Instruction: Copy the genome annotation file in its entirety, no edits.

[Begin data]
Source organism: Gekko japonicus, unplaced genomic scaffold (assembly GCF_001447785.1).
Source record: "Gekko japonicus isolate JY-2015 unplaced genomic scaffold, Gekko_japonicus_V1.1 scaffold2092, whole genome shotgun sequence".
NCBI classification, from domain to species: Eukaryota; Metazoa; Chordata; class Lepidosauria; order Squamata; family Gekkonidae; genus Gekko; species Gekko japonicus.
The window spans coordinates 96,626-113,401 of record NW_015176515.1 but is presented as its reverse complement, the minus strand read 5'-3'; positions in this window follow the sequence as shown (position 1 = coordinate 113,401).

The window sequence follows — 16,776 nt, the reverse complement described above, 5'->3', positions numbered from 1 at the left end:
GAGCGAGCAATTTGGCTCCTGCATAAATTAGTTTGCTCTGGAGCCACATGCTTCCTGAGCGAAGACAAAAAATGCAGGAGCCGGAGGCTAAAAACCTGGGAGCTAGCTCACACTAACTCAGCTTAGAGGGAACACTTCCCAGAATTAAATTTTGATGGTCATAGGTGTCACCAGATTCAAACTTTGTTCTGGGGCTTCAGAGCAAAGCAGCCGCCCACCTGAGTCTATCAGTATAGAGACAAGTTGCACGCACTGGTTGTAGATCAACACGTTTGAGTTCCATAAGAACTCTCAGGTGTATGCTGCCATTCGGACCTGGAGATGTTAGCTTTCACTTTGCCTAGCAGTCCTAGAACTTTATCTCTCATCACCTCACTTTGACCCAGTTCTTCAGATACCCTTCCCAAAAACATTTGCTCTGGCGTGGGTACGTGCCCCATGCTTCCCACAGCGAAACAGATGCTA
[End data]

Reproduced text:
Source organism: Gekko japonicus, unplaced genomic scaffold (assembly GCF_001447785.1).
Source record: "Gekko japonicus isolate JY-2015 unplaced genomic scaffold, Gekko_japonicus_V1.1 scaffold2092, whole genome shotgun sequence".
NCBI classification, from domain to species: Eukaryota; Metazoa; Chordata; class Lepidosauria; order Squamata; family Gekkonidae; genus Gekko; species Gekko japonicus.
The window spans coordinates 96,626-113,401 of record NW_015176515.1 but is presented as its reverse complement, the minus strand read 5'-3'; positions in this window follow the sequence as shown (position 1 = coordinate 113,401).

The window sequence follows — 16,776 nt, the reverse complement described above, 5'->3', positions numbered from 1 at the left end:
GAGCGAGCAATTTGGCTCCTGCATAAATTAGTTTGCTCTGGAGCCACATGCTTCCTGAGCGAAGACAAAAAATGCAGGAGCCGGAGGCTAAAAACCTGGGAGCTAGCTCACACTAACTCAGCTTAGAGGGAACACTTCCCAGAATTAAATTTTGATGGTCATAGGTGTCACCAGATTCAAACTTTGTTCTGGGGCTTCAGAGCAAAGCAGCCGCCCACCTGAGTCTATCAGTATAGAGACAAGTTGCACGCACTGGTTGTAGATCAACACGTTTGAGTTCCATAAGAACTCTCAGGTGTATGCTGCCATTCGGACCTGGAGATGTTAGCTTTCACTTTGCCTAGCAGTCCTAGAACTTTATCTCTCATCACCTCACTTTGACCCAGTTCTTCAGATACCCTTCCCAAAAACATTTGCTCTGGCGTGGGTACGTGCCCCATGCTTCCCACAGCGAAACAGATGCTA